Just then, some men brought to Him a paralytic lying on a mat. When Jesus saw their faith, He said to the paralytic, "Take courage, son; your sins are forgiven."
recorded in the previous chapter, the evangelist passes to the more directly spiritual work of Christ, and the transition is marked by an incident which combines both kinds of ministry.
I. THE WORLD'S FIRST NEED IS THE FORGIVENESS OF SINS. The sufferer was in a pitiably helpless condition - so helpless that he had to be carried to Christ. Yet the Saviour saw that his bodily weakness was of secondary importance compared to the spiritual paralysis of sin that benumbed his soul. His friends thought only of the physical trouble; but the keen eye of the Physician of souls penetrated through the superficial symptoms to the more terrible spiritual disease beneath. It would seem that the man himself felt this most acutely, and that Jesus, who could read hearts at a glance, perceived his deep yearning for forgiveness, and answered his unexpressed desire. It may be that his present condition was the result of some form of intemperance, was the natural punishment of his sins. But if this was not the case, there was, and there always is, a general connection between sin and suffering. However this may be, we all need to be delivered from our sins more than we need to be cured of any bodily infirmity. He alone who can save from sin is man's real Saviour.
II. CHRIST HAS DIVINE AUTHORITY TO FORGIVE SIN. He does not pray for the man's forgiveness. He grants the pardon himself. His action startled and alarmed the religious people in the assembly. Was not Jesus claiming a Divine prerogative? Now, one of their premises was perfectly sound. Only God has a right to forgive sin, and if a mere man claims to pronounce absolution in more than a general declaration of the gospel, i.e. as a direct act of forgiveness, he is guilty of blasphemy. We cannot both accept the gospel narrative and reject the Divinity of Christ without leaving the character of our Lord under suspicion of the gravest charges. There is no middle course here. A mild Unitarianism that believes in the Gospels and honours Jesus is most illogical. But knowing the character of Christ to be true and pure, must we not take his calm claim to forgive sins as an evidence of his Divinity?
III. CHRIST'S MISSION ON EARTH BRINGS THE FORGIVENESS OF SINS. This is a new note in religion. Forgiveness was known in the Old Testament (e.g. Psalm 103:3). But Jesus brings it with a fresh graciousness, with a new fulness and directness.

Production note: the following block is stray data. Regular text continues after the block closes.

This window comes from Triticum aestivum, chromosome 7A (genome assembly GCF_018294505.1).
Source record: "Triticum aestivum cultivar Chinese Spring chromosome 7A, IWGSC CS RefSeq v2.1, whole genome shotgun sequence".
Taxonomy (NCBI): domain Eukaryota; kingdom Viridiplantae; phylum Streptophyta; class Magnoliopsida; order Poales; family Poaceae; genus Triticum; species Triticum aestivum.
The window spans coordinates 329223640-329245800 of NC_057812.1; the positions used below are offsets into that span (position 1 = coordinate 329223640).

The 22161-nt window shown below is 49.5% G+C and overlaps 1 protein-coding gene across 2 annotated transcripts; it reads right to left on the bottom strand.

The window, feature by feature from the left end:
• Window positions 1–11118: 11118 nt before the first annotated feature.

1. By his incarnation. It was as the "Son of man" that Jesus opened up the wealth of Divine forgiveness to us. The people marvelled at the power that had been granted "unto men."
(1) In his human life Jesus shows us the sympathy of God.
(2) He also reveals true purity, and so strikes a deep note of penitence, and brings us into the spirit that is capable of receiving pardon.
2. Through his atonement. This was not seen at first. It was enough to perceive the great fact - that Jesus brought forgiveness. But at the end of his life our Lord showed that his power to do this was confirmed by his death; that his blood was "shed for the remission of sins" (Matthew 26:28). Thus by the sacrifice of himself he reconciles us to God, and reconciliation is the very essence of forgiveness.
3. In his present power. He showed one phase of his power in healing the bodily disease of the sufferer. This was a sign of the healing power that cures spiritual evil. He is the present, living Saviour, who both heals and pardons by his word of grace. - W.F.A.
New wine into old bottles.
1. As old cloth and new cloth are one in being cloth, old wine and new are one in being wine; so the religion before Christ and that which He introduced are essentially one in kind, if not in quality.
2. The effect of the forced junction of the old and new would be injurious to both.
(D. Fraser, D. D.)
1. Because a bottle is a proper receptacle of liquor, so is the heart of man a proper receptacle of Divine knowledge, grace, joy, etc.
2. Because a bottle of itself is an empty thing, and must be filled; so the heart of man is naturally empty of good.
3. Because a broken bottle cannot hold new wine, nor can an unrenewed heart hold saving peace, joy, etc.
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